teenThere are many aspects of getting a job that may not be understood by first-time applicants. If your teen is in the market for a job, you can certainly help but it will also be beneficial for them to go through the process on their own without you doing everything. Here are some tips to help your teen through the process of getting a job without doing all of the work.
Review the Opportunities
Whether your teen wants to work part-time while still in school or if they are seeking seasonal, summer work point them to the places they can look such as the newspaper classifieds or the local mall where help wanted signs may be posted. Kids may also be more aware than you of the online sites where job postings are available.
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Review Your Networking Connections
Many parents may already have an 'in' for their teen at a friend's company. You can certainly suggest these opportunities but ultimately let your teen take part in the decision-making process of where they want to work.
Assist With Applications/Resume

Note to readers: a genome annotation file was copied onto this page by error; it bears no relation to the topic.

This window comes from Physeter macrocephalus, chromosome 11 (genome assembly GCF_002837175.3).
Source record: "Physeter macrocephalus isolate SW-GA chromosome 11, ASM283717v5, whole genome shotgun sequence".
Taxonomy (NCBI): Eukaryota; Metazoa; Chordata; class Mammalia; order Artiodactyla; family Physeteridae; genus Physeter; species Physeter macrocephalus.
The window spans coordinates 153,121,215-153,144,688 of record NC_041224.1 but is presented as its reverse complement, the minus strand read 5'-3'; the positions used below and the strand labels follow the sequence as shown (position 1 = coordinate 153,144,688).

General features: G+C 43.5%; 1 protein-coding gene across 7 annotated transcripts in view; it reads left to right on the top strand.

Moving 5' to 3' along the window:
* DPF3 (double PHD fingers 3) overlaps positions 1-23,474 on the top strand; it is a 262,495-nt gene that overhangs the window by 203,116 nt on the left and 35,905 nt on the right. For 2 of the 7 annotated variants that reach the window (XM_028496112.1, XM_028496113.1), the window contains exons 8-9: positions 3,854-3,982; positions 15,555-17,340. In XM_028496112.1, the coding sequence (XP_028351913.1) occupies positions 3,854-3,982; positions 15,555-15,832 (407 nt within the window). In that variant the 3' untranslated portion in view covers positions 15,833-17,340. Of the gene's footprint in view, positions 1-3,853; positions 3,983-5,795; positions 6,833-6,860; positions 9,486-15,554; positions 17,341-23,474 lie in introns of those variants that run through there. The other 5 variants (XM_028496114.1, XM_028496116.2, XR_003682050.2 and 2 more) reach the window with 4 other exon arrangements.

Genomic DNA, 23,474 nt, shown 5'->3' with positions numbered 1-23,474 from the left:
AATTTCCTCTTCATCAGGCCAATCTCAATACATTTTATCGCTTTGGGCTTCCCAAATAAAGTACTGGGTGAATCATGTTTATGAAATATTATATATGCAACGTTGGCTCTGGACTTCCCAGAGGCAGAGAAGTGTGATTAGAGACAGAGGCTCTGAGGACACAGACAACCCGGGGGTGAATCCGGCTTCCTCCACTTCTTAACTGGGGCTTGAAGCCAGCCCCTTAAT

Most teens looking for their first job will not be required to turn in a resume but will need to fill out the applications. Make sure they do the work themselves so they are familiar with the information being required on the paperwork. Show your teen how and where to find necessary information they need to supply to potential employers. You may want to explore what a resume and cover letter look like for future reference even if it is not needed for their first job.
Teens may not have any idea of what to expect in an interview so it can be helpful to practice a few times interviewing them at home. Let them provide their own feedback but you can give them pointers in areas where they may lack experience and poise to present themselves properly.
Your teen may not be thinking much about the money aspect of a job outside of what they will be able to buy with their paycheck. This is a good time to explain the concept of taxes and other deductions that will come out of payroll. Parents should also encourage a savings plan with their teenagers who lack personal finance experience. Teaching young adults to save a certain percentage of every paycheck is a great lesson to take into adulthood. Give your teen some room to make purchase decisions with the remaining cash so they can begin to understand the value of hard work and financial independence.
-By Anna Newell Jones
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